But nobody tuned in for the game.
Everyone tuned in to see Kobe Bryant vs. LeBron James, and they didn’t disappoint. Kobe finished with 26 and LeBron 24.
After the game, LeBron had nothing but praise for Kobe.
DeMarcus Cousins takes to Instagram to say he was in the right
If DeMarcus Cousins feels he’s been wronged, he cannot and will not let it go. It’s true of battles big and small. Not with a referee, not with his coaches, not with anyone. It’s why his argument with George Karl during a timeout in the Kings’ loss to the Cavs Wednesday night spilled over into the locker room after the game with Cousins even venting to GM Vlade Divac. That got Cousins suspended for Friday’s game by the team.
Still he’s not going to let it go.
Cousins took to Instagram Thursday night to make his point. Not just once. Not just twice. But three times.
Cousins will come back and say all the right things publicly. But the Kings have some serious work to do to have their star and their coach/front office on the same page (which isn’t easy when the owner keeps turning that coach/front office page all the time).
Nate Robinson hasn’t been able to get on an NBA court this season. He played a total of 23 minutes over two games for the New Orleans Pelicans, and that’s it. His phone has not been ringing.
So he wants to try out for some NFL teams.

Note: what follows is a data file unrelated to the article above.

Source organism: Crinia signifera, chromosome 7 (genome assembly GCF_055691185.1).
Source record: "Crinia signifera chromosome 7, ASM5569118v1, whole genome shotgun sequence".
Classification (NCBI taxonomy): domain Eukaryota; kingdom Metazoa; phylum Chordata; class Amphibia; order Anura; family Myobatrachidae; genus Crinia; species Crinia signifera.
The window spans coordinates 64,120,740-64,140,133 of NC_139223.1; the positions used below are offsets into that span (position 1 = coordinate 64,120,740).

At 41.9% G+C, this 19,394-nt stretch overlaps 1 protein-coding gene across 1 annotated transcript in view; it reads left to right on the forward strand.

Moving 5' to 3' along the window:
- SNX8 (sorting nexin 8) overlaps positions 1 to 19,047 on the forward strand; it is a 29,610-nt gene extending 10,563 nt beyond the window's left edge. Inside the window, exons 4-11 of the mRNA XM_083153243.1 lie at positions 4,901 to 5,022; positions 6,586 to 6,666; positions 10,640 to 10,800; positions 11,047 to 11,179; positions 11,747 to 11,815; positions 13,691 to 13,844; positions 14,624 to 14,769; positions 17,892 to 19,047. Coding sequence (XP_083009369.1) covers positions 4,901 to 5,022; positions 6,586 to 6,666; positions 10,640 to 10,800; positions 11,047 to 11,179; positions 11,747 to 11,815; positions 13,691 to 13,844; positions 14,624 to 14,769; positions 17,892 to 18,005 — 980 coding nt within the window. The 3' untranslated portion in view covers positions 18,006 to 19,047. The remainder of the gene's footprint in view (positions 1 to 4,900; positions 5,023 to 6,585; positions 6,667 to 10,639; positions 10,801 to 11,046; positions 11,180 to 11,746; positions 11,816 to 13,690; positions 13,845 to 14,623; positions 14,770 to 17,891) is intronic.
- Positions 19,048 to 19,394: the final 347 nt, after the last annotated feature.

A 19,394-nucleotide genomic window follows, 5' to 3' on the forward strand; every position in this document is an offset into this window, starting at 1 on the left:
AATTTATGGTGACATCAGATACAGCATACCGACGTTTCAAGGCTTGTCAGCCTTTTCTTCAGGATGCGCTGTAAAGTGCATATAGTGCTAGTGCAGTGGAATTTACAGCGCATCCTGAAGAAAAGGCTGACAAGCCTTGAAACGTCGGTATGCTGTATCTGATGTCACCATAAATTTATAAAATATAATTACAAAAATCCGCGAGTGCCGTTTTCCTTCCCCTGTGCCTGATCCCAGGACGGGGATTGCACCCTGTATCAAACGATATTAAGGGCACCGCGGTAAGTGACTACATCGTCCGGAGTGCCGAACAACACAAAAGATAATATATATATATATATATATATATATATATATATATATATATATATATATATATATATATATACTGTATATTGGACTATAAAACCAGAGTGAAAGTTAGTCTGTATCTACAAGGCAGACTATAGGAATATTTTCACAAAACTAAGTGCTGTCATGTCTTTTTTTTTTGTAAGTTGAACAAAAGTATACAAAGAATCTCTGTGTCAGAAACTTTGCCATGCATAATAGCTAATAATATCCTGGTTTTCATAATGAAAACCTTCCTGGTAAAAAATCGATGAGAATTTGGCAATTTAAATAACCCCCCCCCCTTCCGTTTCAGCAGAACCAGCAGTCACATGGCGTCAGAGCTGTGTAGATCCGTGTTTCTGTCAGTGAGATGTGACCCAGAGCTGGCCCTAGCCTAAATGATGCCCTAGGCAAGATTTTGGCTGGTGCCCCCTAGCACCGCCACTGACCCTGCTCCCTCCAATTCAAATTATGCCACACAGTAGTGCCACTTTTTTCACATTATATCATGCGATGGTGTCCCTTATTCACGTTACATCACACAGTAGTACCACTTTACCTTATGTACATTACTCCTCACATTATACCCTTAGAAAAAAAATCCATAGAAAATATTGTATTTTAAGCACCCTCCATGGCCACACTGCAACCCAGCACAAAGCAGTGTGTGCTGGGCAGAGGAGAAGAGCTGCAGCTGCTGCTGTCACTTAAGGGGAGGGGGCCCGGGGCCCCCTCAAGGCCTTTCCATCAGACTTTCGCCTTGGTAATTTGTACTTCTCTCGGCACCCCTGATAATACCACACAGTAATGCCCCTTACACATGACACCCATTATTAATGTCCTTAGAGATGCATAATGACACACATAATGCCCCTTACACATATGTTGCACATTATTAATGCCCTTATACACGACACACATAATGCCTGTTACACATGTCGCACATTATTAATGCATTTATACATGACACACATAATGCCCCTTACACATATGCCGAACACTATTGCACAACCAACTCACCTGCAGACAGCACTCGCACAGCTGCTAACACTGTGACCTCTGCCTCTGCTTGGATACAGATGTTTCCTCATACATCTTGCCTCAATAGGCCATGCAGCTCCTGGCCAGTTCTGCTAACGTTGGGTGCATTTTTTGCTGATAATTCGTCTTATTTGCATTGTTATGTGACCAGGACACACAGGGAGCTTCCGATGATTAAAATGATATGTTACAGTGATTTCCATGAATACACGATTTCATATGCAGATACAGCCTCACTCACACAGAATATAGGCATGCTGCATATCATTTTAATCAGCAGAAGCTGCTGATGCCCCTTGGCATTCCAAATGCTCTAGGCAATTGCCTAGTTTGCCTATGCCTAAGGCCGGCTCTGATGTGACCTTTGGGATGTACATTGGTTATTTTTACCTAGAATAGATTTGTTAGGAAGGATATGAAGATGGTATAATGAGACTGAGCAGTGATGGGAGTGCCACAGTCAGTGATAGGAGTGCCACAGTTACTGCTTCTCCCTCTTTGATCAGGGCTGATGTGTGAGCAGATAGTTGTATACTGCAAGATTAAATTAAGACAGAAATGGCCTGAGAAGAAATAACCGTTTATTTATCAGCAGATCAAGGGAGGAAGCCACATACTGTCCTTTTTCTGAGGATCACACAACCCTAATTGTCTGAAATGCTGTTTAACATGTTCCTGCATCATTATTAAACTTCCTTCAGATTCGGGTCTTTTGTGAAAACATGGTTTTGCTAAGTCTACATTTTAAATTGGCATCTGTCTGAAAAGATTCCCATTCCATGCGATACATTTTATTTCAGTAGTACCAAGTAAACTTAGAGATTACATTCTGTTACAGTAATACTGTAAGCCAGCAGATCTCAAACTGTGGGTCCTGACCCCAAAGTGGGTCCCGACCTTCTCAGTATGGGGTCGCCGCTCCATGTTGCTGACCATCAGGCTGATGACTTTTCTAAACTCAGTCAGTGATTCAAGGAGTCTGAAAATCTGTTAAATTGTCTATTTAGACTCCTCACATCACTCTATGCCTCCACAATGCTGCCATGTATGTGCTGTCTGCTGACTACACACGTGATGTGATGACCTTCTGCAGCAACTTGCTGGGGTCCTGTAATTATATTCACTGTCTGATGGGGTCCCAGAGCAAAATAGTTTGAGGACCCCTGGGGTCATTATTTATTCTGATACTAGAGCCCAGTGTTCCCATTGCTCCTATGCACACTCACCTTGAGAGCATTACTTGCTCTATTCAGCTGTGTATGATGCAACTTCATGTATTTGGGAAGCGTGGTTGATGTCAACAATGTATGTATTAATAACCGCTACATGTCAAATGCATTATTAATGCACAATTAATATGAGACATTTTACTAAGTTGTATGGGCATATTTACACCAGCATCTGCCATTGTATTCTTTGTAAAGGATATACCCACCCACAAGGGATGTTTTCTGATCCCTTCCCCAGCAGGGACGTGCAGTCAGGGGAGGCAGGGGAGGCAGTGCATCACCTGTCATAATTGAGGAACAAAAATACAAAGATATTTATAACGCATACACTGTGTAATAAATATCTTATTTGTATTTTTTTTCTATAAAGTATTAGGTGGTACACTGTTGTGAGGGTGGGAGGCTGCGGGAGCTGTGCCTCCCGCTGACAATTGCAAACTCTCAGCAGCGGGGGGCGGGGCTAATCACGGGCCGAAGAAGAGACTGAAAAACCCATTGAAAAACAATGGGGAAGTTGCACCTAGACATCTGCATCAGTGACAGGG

Robinson, who played one season of cornerback for the University of Washington before focusing on basketball full-time, released a video through Lead Sports saying he wants a shot at the NFL (you can see it above).
“If somebody gave me a real opportunity I know I could play,” Robinson said in the video.
In the video Rick Neuheisel, Robinson’s coach from Washington, said if one person could pull off the NBA/NFL double it was Robinson. NFL player (and Long Beach Poly standout) Marcedes Lewis and NBA players Jamal Crawford and Glen Davis echoed that sentiment.
First things first, Robinson’s decision to play hoops over football paid off to the tune of $24 million in salary over the course of his career (that’s not counting endorsement cash). He did alright for himself.
Could he play in the NFL?
I’m no NFL scout, but the odds would be stacked against him. How many 32-year-old NFL rookies are there (that would be his age at the start of next season)? How many 5’9″ cornerbacks stick in the NFL? That said, how many 5’9″ guys played 11 seasons in the NBA? Robinson was always able to overcome his size in part due to grit and a tremendous work ethic, two things that would serve him well in the NFL. He also overcame the obstacles because he is an explosive athlete — and that’s where the real trouble may lie. Robinson hasn’t been picked up in the NBA because teams feel he’s lost a step or two and isn’t the insane athlete that won three dunk contests anymore. If that’s true, it would mean a hard road to overcome those obstacles and make an NFL roster.
The odds have been stacked against Robinson his entire athletic career. He’s the ultimate underdog survivor. So bet against him in the NFL at your own risk.